In The Market For An "Immunity Tea"? This Simple 3-Step Brew Is MD-Approved
Ask any expert their version of "immunity tea," and chances are they reveal some sort of ginger-infused brew. Nothing against ginger, of course. Its antihistamine and decongestant properties are great for busting colds.
But let's mix up your immune-strengthening arsenal a bit: Ever heard of pine needle tea? Apparently, it's the best antioxidant-rich infusion, and it tastes just like the winter holidays. Count. Us. In.
Why pine needle tea is great for immunity.
"Pine needle is basically a substance found in pine bark," says integrative medicine physician Bindiya Gandhi, M.D. "That is why it has great immune-boosting properties." Pine bark (specifically, pycnogenol—a standardized form of pine bark from a specific tree genus off the southwest coast of France) has been shown to stave off free radicals and manage oxidative stress when taken as a supplement. It's also great for restoring immune function, says Gandhi, by "increasing lymphocyte production and regulating cytokine release reducing inflammation."
And in case you needed more hard science: In another study of 146 people suffering with the common cold, pine bark was able to reduce the duration of cold symptoms, as well as the severity of the symptoms themselves.
OK, but you're here because of pine needle tea. Good news: Those spiny needles have the same benefits as the bark, especially in tea form. Apparently, the hot water creates even more of an antioxidant effect: "Due to its potent antioxidant composition, [pine needle tea] boosts the effectiveness of vitamin C more than five times," Gandhi notes.
How to make pine needle tea.
Two routes to take, here. You can either purchase ready-made pine needle tea (here's an organic option), or you can always make your own. According to Gandhi, "It's easy to make."
For what it's worth: Yes, you can pick the pine right off the branch—just make sure you choose the right type of tree: According to a USDA Forest Service study, Eastern white pine has an impressive amount of ascorbic acid per gram. Another study touts balsam fir needles (technically a type of pine) for their vitamin C content, so those two seem to be the best options. Regardless, it's super, super important to I.D. your pine before taking a sip—you don't want to be drinking just anything off the ground, here. If you have any doubts at all, snag a market option that's formulated safe—the DIY route can wait.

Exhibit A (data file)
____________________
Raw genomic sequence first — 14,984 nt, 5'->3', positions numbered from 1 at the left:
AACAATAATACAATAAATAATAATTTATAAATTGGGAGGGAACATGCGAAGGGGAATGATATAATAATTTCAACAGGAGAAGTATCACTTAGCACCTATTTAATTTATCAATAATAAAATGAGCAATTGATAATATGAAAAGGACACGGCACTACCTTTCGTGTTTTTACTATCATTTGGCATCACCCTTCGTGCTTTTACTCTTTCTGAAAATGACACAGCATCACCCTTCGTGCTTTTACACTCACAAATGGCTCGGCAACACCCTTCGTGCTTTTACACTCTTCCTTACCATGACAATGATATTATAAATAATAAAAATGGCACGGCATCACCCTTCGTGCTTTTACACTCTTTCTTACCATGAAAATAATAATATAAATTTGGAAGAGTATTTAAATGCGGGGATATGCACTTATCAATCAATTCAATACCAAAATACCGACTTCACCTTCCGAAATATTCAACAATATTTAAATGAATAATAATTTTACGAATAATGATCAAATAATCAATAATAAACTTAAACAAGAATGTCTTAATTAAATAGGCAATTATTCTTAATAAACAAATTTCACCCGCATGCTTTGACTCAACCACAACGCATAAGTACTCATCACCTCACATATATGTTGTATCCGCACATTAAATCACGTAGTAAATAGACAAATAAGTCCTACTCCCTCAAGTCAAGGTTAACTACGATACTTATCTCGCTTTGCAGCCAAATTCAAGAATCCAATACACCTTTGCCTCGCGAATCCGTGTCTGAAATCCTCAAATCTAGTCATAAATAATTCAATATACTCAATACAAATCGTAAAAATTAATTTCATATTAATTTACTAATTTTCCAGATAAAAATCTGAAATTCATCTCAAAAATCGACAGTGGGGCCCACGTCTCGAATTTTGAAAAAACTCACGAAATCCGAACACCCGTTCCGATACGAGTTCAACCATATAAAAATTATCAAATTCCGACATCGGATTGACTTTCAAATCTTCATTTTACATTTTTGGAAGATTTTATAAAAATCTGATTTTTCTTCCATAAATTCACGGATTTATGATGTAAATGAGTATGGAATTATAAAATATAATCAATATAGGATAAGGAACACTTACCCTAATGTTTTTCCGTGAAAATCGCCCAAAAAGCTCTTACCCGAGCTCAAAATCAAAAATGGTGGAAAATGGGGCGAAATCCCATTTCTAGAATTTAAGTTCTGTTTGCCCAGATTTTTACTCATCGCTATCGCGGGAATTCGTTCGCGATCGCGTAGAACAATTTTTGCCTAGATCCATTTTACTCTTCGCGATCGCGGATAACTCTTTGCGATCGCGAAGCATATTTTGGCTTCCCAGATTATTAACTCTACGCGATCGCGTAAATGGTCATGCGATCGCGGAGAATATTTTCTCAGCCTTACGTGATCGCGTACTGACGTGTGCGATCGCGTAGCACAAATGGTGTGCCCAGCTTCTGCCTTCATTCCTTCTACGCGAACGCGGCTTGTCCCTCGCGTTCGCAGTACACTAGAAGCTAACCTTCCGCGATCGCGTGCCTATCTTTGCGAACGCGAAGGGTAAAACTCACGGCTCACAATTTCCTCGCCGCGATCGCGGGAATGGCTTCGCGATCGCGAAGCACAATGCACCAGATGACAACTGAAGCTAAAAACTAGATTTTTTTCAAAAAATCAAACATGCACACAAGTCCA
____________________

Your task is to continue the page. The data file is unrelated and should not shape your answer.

If you do have the right pine needles at the ready, follow Gandhi's simple steps:
- Gather some pine needles, noting the details above.
- Rinse the needles in cold water before steeping. You might also want to cut the brown scale off that connects the bunch together.
- Soak the pine in boiling water, steeping until it's fragrant and all the oils are released.
- Sip, and enjoy!
In terms of taste? It's a little citrusy, a little woodsy—reminiscent of a snowy holiday. Feel free to add honey to sweeten things up a bit, or drink the pine straight.
In the market for an immune-supporting brew? Pine needles have got you covered. While you can totally source from your own backyard, always double-check you're using the right pine. Other than that, it's just three steps to a really good sip.
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